Ollantaytambo is a small town with huge attractions. The well-preserved Inca Fortress at Ollantaytambo is built on the slopes of a narrow mountainside. Stone steps up a terraced-laced hillside lead to the impressive main complex. The panoramic views at the top are a sight to behold. Wander around the temples and ancient buildings of Ollantaytambo and appreciate the surrounding Andean panoramas, which are just as stunning as the Inca architecture of the archaeological site.
This citadel in the clouds was never discovered by the Spanish invaders, who never found Machu Picchu. A hidden city protected by the mountains and still wonderfully inaccessible other than by foot or train, Machu Picchu is now a New Seven Wonders of the World. Its buildings, temples, palaces, and houses are all in a remarkable state of preservation. As well as being a great Inca archaeological site, the views over the valley and the roar and churn of the Urubamba River 500m. below all combine to make Machu Picchu one heck of a destination. A protective wall of mountains surrounds Machu Picchu and fades in and out of view as the mist falls and lifts. You have the distinct feeling of being high up in the world and part of a very well-kept secret, offering even more mystery to this great site.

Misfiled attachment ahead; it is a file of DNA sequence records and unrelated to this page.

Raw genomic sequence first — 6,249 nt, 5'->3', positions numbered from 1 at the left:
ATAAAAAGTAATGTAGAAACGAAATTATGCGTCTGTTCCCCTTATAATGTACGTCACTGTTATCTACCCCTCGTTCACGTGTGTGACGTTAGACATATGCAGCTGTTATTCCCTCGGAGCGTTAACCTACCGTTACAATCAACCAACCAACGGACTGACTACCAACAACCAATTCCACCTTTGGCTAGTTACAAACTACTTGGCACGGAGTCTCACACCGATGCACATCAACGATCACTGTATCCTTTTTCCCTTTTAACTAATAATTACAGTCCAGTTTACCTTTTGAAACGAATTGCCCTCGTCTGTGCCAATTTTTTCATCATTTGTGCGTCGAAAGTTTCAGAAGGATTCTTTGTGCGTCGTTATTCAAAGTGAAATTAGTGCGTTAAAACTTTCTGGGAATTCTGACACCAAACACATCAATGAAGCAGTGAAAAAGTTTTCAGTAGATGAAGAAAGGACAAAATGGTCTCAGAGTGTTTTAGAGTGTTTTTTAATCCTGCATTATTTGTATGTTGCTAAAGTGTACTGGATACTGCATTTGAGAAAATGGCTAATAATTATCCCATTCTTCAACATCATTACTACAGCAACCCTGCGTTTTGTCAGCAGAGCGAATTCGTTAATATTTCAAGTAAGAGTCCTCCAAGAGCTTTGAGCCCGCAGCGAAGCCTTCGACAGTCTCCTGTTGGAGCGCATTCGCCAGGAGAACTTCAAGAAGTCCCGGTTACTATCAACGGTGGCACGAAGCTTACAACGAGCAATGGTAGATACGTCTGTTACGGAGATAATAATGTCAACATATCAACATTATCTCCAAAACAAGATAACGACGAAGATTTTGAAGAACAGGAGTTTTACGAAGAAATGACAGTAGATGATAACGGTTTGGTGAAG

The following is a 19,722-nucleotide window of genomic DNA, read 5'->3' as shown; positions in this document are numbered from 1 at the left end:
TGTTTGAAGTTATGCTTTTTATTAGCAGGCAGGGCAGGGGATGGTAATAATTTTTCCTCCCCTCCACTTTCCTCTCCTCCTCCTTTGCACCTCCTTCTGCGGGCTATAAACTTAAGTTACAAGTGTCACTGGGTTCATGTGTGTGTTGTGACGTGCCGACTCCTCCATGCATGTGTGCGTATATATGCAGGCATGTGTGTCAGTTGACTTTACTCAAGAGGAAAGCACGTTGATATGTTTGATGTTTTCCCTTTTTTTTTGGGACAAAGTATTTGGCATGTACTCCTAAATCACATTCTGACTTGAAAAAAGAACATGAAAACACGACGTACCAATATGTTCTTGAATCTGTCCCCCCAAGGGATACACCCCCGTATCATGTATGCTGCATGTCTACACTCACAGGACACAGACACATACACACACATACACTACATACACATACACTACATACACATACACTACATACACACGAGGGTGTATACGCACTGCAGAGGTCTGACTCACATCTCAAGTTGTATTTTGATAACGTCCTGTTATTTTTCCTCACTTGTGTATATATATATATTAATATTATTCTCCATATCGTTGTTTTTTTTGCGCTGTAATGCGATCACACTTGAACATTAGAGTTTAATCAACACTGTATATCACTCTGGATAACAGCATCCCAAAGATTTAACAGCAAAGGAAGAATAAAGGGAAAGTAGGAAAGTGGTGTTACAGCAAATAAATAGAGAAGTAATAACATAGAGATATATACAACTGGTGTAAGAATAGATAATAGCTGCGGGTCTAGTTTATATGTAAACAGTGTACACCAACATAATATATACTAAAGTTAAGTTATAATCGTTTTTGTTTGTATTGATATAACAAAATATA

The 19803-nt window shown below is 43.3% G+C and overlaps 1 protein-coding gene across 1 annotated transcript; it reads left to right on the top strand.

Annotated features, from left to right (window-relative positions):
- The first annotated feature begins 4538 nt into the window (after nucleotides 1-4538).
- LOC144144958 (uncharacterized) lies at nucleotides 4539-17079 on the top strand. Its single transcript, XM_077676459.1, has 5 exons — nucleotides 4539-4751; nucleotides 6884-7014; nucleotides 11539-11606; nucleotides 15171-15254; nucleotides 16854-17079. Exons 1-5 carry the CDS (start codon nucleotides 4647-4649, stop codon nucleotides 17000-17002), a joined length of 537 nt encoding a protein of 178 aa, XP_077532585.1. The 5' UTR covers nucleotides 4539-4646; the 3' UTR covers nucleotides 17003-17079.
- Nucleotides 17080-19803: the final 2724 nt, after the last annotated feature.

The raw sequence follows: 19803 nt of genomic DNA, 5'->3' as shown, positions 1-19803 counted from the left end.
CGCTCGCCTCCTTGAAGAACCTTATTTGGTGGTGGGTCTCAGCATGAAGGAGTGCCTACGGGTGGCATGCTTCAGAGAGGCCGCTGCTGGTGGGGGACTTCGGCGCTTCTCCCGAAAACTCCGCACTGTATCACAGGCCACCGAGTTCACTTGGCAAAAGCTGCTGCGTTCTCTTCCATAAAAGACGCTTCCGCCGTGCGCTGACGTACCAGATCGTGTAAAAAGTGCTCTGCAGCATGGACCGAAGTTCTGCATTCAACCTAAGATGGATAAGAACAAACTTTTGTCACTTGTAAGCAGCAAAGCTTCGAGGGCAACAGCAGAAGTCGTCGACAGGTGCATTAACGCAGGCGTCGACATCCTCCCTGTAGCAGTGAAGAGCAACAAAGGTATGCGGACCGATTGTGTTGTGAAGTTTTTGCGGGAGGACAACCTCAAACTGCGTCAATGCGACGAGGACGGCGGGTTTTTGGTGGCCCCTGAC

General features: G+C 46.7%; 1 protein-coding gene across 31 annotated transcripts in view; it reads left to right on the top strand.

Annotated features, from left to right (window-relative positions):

Cusco is located in the Andean mountain range, and The Incas referred to Cusco as the “bellybutton of the world.” Above, the city appears carved out like a bowl among the surrounding mountains. The mountain landscape and impressive Inca and colonial structures make Cusco a beautiful tourist destination. Cusco is known as the archaeological capital of the Americas and is home to a colorful history that included the rise and fall of the Inca Empire, followed by the invasion of Spanish conquistadors in the early 1500s. Today, remnants of both eras share the narrow city streets, from centuries-old baroque cathedrals to exquisite stone masonry, creating a rare collision of Andean and Spanish styles that makes Cusco like no other place on earth.